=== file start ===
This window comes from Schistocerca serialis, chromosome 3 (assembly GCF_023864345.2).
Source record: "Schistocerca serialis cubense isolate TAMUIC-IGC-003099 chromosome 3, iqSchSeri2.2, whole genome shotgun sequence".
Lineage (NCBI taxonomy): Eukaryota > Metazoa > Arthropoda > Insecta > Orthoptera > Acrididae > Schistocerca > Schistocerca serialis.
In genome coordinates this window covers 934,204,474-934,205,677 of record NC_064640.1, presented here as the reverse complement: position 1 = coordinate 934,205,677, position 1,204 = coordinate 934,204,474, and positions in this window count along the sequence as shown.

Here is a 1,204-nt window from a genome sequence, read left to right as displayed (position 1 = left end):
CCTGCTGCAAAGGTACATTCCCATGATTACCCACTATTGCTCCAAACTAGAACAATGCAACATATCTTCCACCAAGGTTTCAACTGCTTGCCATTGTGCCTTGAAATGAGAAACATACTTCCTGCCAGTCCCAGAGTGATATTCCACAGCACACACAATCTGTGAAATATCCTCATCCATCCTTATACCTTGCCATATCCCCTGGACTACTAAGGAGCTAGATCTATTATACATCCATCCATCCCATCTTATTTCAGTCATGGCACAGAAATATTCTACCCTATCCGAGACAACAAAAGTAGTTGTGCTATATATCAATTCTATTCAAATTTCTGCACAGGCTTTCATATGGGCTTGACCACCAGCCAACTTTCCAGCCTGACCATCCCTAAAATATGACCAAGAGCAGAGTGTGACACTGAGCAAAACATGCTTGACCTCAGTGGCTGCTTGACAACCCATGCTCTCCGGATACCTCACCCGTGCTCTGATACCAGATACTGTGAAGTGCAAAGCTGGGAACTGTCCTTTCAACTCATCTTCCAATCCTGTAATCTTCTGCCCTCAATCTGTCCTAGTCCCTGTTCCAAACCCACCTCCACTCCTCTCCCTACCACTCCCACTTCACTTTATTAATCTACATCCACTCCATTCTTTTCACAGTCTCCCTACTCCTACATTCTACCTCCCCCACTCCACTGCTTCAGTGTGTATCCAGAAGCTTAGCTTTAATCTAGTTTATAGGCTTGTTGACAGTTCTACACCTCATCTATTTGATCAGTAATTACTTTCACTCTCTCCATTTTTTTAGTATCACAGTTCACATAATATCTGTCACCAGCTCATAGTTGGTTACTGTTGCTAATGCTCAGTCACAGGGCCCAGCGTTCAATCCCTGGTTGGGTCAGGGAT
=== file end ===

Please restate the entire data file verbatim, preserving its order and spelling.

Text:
This window comes from Schistocerca serialis, chromosome 3 (assembly GCF_023864345.2).
Source record: "Schistocerca serialis cubense isolate TAMUIC-IGC-003099 chromosome 3, iqSchSeri2.2, whole genome shotgun sequence".
Lineage (NCBI taxonomy): Eukaryota > Metazoa > Arthropoda > Insecta > Orthoptera > Acrididae > Schistocerca > Schistocerca serialis.
In genome coordinates this window covers 934,204,474-934,205,677 of record NC_064640.1, presented here as the reverse complement: position 1 = coordinate 934,205,677, position 1,204 = coordinate 934,204,474, and positions in this window count along the sequence as shown.

Here is a 1,204-nt window from a genome sequence, read left to right as displayed (position 1 = left end):
CCTGCTGCAAAGGTACATTCCCATGATTACCCACTATTGCTCCAAACTAGAACAATGCAACATATCTTCCACCAAGGTTTCAACTGCTTGCCATTGTGCCTTGAAATGAGAAACATACTTCCTGCCAGTCCCAGAGTGATATTCCACAGCACACACAATCTGTGAAATATCCTCATCCATCCTTATACCTTGCCATATCCCCTGGACTACTAAGGAGCTAGATCTATTATACATCCATCCATCCCATCTTATTTCAGTCATGGCACAGAAATATTCTACCCTATCCGAGACAACAAAAGTAGTTGTGCTATATATCAATTCTATTCAAATTTCTGCACAGGCTTTCATATGGGCTTGACCACCAGCCAACTTTCCAGCCTGACCATCCCTAAAATATGACCAAGAGCAGAGTGTGACACTGAGCAAAACATGCTTGACCTCAGTGGCTGCTTGACAACCCATGCTCTCCGGATACCTCACCCGTGCTCTGATACCAGATACTGTGAAGTGCAAAGCTGGGAACTGTCCTTTCAACTCATCTTCCAATCCTGTAATCTTCTGCCCTCAATCTGTCCTAGTCCCTGTTCCAAACCCACCTCCACTCCTCTCCCTACCACTCCCACTTCACTTTATTAATCTACATCCACTCCATTCTTTTCACAGTCTCCCTACTCCTACATTCTACCTCCCCCACTCCACTGCTTCAGTGTGTATCCAGAAGCTTAGCTTTAATCTAGTTTATAGGCTTGTTGACAGTTCTACACCTCATCTATTTGATCAGTAATTACTTTCACTCTCTCCATTTTTTTAGTATCACAGTTCACATAATATCTGTCACCAGCTCATAGTTGGTTACTGTTGCTAATGCTCAGTCACAGGGCCCAGCGTTCAATCCCTGGTTGGGTCAGGGAT